In Granollers, Spain—a small city of 60,000 near Barcelona—an architectural Narnia is hidden down a quiet residential street. But this is no mere wardrobe: When the wooden door in a historic stone façade is opened, what is revealed is an angularly modern world of brick structures, terraces, and walled gardens.
The house is the creation of H Arquitectes, a firm that has been practicing in Barcelona since 1999. The team helped their clients select the site in the historic town center, and created what partner Roger Tudó Galí calls “a sequence of spaces, where you can’t always tell what is inside and what is outside.”
The strictures on the site were two-fold: one, the architects had to keep the 21-foot-wide historic façade to comply with local guidelines (but could demolish the rest of the dilapidated structure), and two, they could not build out the entirety of the site, which stretches all the way from a pedestrian throughway at the front to a vehicular street behind. This was just fine for the clients, who wanted both privacy and more public entertaining options for guests.
Behind the historic façade, an enclosed terrace with a retractable glass roof provides a year-round threshold to a three-story brick volume that houses living, dining, and family rooms, as well as four bedrooms. On the other side of this volume, in the middle of site, is a walled garden with a covered seating area. “We tried to design an outdoor room where you still feel surrounded by the walls,” Galí says.
At the rear of the garden is another brick structure, with a large kitchen and dining area for entertaining, as well as a basement guest suite. A second terrace, which also serves as the garage, lies beyond, and opens up to the vehicular street.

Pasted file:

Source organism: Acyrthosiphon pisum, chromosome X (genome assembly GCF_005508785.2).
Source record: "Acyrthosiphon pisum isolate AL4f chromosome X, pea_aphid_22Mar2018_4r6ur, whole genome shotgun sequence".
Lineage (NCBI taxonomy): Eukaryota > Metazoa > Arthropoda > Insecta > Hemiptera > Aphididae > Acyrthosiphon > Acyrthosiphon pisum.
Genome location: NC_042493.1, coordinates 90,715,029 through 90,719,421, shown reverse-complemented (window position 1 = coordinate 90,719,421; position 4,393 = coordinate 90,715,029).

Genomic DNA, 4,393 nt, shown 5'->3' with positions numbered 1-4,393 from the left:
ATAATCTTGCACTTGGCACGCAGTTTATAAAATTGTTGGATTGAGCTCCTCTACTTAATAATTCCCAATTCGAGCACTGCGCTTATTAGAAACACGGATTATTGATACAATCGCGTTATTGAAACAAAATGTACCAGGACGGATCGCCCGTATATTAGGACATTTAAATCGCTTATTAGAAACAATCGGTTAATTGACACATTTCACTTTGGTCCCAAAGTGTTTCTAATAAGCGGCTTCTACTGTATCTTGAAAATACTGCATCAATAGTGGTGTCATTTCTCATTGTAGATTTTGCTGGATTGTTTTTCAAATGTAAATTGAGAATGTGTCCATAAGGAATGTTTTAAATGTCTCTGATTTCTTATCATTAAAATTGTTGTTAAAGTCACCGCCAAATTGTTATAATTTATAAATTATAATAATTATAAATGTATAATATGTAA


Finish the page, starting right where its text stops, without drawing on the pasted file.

But the craft here isn’t simply in the processional sequence from front to back. The formal simplicity of the brick volumes belies the complexities of their construction. “We produced different types of bricks,” Galí says, explaining that the heaviest ones are laid at the base of the structures, and that they become lighter with each level. This was done to minimize the structural load. Steel lintels allow for large window openings in the masonry walls. These openings are covered with oversized steel shutters affixed to the façades with custom steel frames.
The house nods to context in material (masonry) and scale (modest), so that it does not feel out of place in historic Granollers. But within is an alternate world, distinctly modern and verdant, and a retreat from the rigors of daily life.
Project: House 1014, Granollers, Spain
Architect: H Arquitectes, Barcelona . David Lorente Ibáñez, Josep Ricart Ulldemolins, Xavier Ros Majó, Roger Tudó Galí (partners); Blai Cabrero Bosch, Montse Fornés Guàrdia (architects); Carla Piñol Moreno (quantity surveyor)
Interior Design: Fátima Vilaseca
Quantity Surveyor: Ramon Anton Brossa
Structural Engineer: DSM Arquitectes
Installations: Igetech; Àbac Enginyers
Landscape: Anna Esteve
Size: 673 square meters (7,244 square feet)